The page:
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Simon Shaheen & Qantara

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Sometimes a spoonful of sugar helps the medicine go down; sometimes the sugar can taste like medicine. When Palestinian violin and oud master Simon Shaheen attempts to make Arabic classical music more accessible--for instance, by arranging the Police's awful "Tea in the Sahara" for oud, nay, frame drums, upright bass, darbuka, and guitar on last year's Blue Flame (Ark 21)--it's hard not to scrunch up your face like a five-year-old suffering through a swig of cough syrup. Mercifully, most of the album is far more ambitious and considerably less patronizing, although on every composition Shaheen is working some kind of cross-pollination or another. "Fantasie for Oud & String Quartet" contains six measures from the final piece written by the great Egyptian composer Mohamed Abdel Wahab and six of Shaheen's own, running them through variations on the oud with the support of a Western string quartet. "Dance Mediterranea" combines traditional Arabic improvisation with buoyant jazzy dance rhythms, while "Al-Qantara" mixes flamenco and Moorish styles. Shaheen was rigorously trained in Arabic classical music before he came to New York from Israel in 1980; there he continued his education at the Manhattan School of Music and Columbia University. In the early 90s he released a series of excellent albums that confirmed his grasp of numerous Arabic traditions, including Taqasim (Lyrichord), a collection of duet improvisations with Ali Jihad Racy, who plays buzuq, a long-necked lute popular with Middle Eastern Rom musicians; The Music of Mohamed Abdel Wahab (produced by Bill Laswell for Axiom), a gorgeous orchestral survey of the composer's work; and Turath (recently reissued by Times Square), a small-ensemble collection of traditional Ottoman and Egyptian works. Since then he's gone on to collaborate with the Indian classical guitarist Vishwa Mohan Bhatt, jazz composer Henry Threadgill, and the Latin pop singer Soraya, and in February he made a cameo in Chicago with rai star Khaled, but Blue Flame stands as his most sustained style-blending effort yet. Saturday, April 27, 7 and 10 PM, Old Town School of Folk Music, 4544 N. Lincoln; 773-728-6000.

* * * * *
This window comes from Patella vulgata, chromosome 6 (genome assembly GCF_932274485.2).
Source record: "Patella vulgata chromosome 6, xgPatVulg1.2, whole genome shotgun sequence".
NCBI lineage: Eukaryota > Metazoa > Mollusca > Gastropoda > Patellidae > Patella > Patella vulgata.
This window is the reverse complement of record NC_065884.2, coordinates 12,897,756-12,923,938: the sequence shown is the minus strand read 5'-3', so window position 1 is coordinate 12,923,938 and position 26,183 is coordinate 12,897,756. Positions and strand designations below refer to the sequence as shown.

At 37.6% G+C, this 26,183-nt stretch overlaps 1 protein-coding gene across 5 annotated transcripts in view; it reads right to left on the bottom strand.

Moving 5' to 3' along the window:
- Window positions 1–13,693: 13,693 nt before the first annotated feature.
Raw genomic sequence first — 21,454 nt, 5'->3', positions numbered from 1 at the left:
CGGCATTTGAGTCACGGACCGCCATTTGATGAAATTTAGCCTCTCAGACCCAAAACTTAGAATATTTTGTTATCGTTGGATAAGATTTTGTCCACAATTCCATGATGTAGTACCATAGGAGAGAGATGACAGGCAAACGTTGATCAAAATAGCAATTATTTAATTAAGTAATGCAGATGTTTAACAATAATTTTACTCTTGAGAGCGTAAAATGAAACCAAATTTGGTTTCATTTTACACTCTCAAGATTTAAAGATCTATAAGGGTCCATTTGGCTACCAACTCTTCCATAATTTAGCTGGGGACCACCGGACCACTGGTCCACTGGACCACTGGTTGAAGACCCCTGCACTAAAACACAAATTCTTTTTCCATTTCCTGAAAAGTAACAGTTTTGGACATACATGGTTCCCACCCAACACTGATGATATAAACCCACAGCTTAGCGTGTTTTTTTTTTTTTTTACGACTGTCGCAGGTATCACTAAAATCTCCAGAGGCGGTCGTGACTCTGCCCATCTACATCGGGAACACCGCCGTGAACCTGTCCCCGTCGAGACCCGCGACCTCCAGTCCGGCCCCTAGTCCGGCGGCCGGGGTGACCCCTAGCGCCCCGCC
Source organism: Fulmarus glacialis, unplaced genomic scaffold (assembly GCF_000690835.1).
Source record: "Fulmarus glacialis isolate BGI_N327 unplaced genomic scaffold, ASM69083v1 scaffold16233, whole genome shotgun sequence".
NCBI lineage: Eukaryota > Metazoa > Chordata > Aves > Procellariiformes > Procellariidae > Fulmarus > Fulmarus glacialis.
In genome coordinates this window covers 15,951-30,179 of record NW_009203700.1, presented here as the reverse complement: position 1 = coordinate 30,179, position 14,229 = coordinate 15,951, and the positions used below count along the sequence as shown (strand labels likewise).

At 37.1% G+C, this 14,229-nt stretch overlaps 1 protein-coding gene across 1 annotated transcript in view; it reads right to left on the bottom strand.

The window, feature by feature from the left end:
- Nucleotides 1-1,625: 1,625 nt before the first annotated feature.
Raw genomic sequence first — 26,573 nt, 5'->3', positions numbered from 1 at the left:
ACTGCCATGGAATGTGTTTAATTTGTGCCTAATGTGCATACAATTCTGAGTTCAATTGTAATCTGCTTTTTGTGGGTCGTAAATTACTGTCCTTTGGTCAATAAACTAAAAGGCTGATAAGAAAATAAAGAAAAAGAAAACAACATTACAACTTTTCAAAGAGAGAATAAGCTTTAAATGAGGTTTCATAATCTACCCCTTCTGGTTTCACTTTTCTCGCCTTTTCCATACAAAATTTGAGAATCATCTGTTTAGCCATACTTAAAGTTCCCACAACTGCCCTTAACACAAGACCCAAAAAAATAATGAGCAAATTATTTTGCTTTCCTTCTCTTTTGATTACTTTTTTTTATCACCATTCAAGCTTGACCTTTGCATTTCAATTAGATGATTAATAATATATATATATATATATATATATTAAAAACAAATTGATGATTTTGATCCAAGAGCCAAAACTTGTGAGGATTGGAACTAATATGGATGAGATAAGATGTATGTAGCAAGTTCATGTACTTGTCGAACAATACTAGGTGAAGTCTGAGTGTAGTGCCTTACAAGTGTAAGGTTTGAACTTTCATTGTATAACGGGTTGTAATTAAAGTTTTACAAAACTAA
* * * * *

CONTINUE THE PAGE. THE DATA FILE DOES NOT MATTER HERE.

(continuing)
Art accompanying story in printed newspaper (not available in this archive): photo/Michael Jackson.

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